Is it better to put spare cash into your mortgage or your super? While many may have opinions on this question, the answer is rarely black and white and will vary from person to person. There are pros and cons on both sides of the argument, so the right decision for you needs to be based on a sober assessment of the facts and must take your personal situation and priorities into account.
To that end, let’s take a look at the benefits and drawbacks on each of the options.
Tax benefits of super
One of the major attractions of putting money into super is the potential deductibility of contributions. With recent legislative changes, this is now available to both employed and self-employed people. The attractiveness of tax benefits will be dependent on what marginal tax rate you are paying. The higher the tax bracket you are in, the greater the tax saving you will gain by contributing. These tax benefits are not available if you put your money into your mortgage.
Of course, deductible contributions will still incur a 15 per cent contribution tax when put into super, but this is generally a lot lower than your marginal tax rate, so the net benefit is still substantial.
Watch out for contribution caps
While the tax benefits are real, there are limits on how much you can contribute to super each year and you do need to be cautious that you don’t exceed contribution caps when you make extra contributions. Any contributions in excess of the limits will be taxed at your marginal tax rate and may also incur penalty tax rates, so make sure you have your situation checked out by a financial planner or accountant.
What return is your super earning?
Apart from the tax situation, you need to make a judgement call on the potential investment returns that your super fund will generate. Of course, it’s impossible to know what future returns will be, but take a look at average historical returns your fund has generated over as long a period as possible (at least 7 to 10 years) to get a feeling for what the potential might be.
The projected return can then be compared with the current rate you are paying on your mortgage. The amount that your super returns exceed your mortgage rate may influence your decision on which option is best – the greater the difference, the more attractive super will be.
Bear in mind, however, that returns on your super from year to year are likely to fluctuate a lot more that your mortgage rate ever will, so you need to keep a long-term view when comparing rates.
How important is future flexibility to you?
Possibly the biggest drawback with putting funds into super is that they are essentially locked in until retirement. Except for a few extreme circumstances you will not be able to withdraw from your super, whereas your mortgage may offer a redraw facility that lets you extract funds if needs change down the track.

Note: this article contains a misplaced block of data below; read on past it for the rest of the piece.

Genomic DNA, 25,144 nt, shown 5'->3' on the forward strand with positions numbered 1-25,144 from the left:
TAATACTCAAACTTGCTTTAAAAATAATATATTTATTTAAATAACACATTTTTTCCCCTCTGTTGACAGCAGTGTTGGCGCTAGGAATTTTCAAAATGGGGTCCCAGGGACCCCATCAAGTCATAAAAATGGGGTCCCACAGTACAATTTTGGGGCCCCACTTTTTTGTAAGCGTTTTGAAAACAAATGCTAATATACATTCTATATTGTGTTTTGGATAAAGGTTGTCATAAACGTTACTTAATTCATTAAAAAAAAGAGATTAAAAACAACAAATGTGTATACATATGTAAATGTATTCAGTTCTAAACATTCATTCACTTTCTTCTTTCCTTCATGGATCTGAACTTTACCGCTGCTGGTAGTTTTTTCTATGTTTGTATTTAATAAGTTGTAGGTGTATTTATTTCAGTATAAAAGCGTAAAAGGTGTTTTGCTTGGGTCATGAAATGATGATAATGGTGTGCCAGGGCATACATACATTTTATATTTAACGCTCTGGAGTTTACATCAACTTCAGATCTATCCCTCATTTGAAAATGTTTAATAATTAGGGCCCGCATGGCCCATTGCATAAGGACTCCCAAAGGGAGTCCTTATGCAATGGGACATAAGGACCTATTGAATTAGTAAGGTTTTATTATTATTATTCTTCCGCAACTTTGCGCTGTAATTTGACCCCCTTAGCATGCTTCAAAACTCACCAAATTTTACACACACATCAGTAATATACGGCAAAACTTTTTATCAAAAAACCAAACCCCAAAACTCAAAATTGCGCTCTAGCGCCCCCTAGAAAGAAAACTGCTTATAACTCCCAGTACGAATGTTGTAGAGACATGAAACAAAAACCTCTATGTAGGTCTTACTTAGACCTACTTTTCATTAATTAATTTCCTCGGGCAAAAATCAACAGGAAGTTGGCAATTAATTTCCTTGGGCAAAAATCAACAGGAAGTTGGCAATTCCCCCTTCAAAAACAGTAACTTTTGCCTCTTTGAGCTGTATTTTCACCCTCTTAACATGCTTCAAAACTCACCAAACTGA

You need to make your own judgement about whether having the flexibility to be able to access funds is important to you. This of course can be a double edged sword for some people because having easy access may mean that your funds get frittered away on whims and fancies, rather than being locked in for your long-term wealth creation.
Advantages of putting funds into your mortgage
When considering the benefits of putting extra funds into your mortgage, you need to be aware of your current mortgage balance, the interest rate you are paying, whether it is fixed or variable and the conditions surrounding making extra repayments (there may be penalties or costs for this). Having all the facts will help you make a balanced judgement on whether it is the best option.
In general, accelerating mortgage payments will result in reducing your overall interest expense over the life of the loan and will allow you to repay the loan sooner. You may feel that psychologically it is better to get the mortgage paid out and then redirect funds into other investments once you are mortgage free.
If you are approaching retirement, the idea of having your mortgage paid before you retire may also hold appeal and give you greater flexibility on what you can do with your super once you are retired.
Are there other priorities?
Apart from the specifics of your mortgage and your super, there are other factors that may come into play, such as whether you have easy access to an emergency fund for unexpected expenses. If you don’t, then establishing such a fund may be preferable to the super or mortgage option.
If you have other high interest debts, such as credit card balances with high interest rates, then these may also take priority over your super or mortgage.
Get some sound advice
There are obviously many issues to consider and the right answer for you will take some serious analysis. If you are hesitant about which way to go it may be wise to consult a financial planner who can help you assess the relative merits and make an informed decision in the context of your overall financial planning.
What do you feel is the best option for using extra funds? Share your opinions below.
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This information was provided to the readers of WYZA courtesy of RFE Group Pty Ltd. RFE Group operates through the following entity: R Financial Educators Pty Ltd ABN 37 102 003 118; authorized representative of iPraxis Pty Ltd, AR 461048, iPraxis Pty Ltd AFSL 329337, ABN 39114365007
This is general advice only and does not take into account your financial circumstances, needs and objectives. Before making any decision based on this information, you should assess your own circumstances or seek advice from a financial planner and seek tax advice from a registered tax agent. Information is current at the date of issue and may change. WYZA Money is a partner of RFE Group Pty Ltd.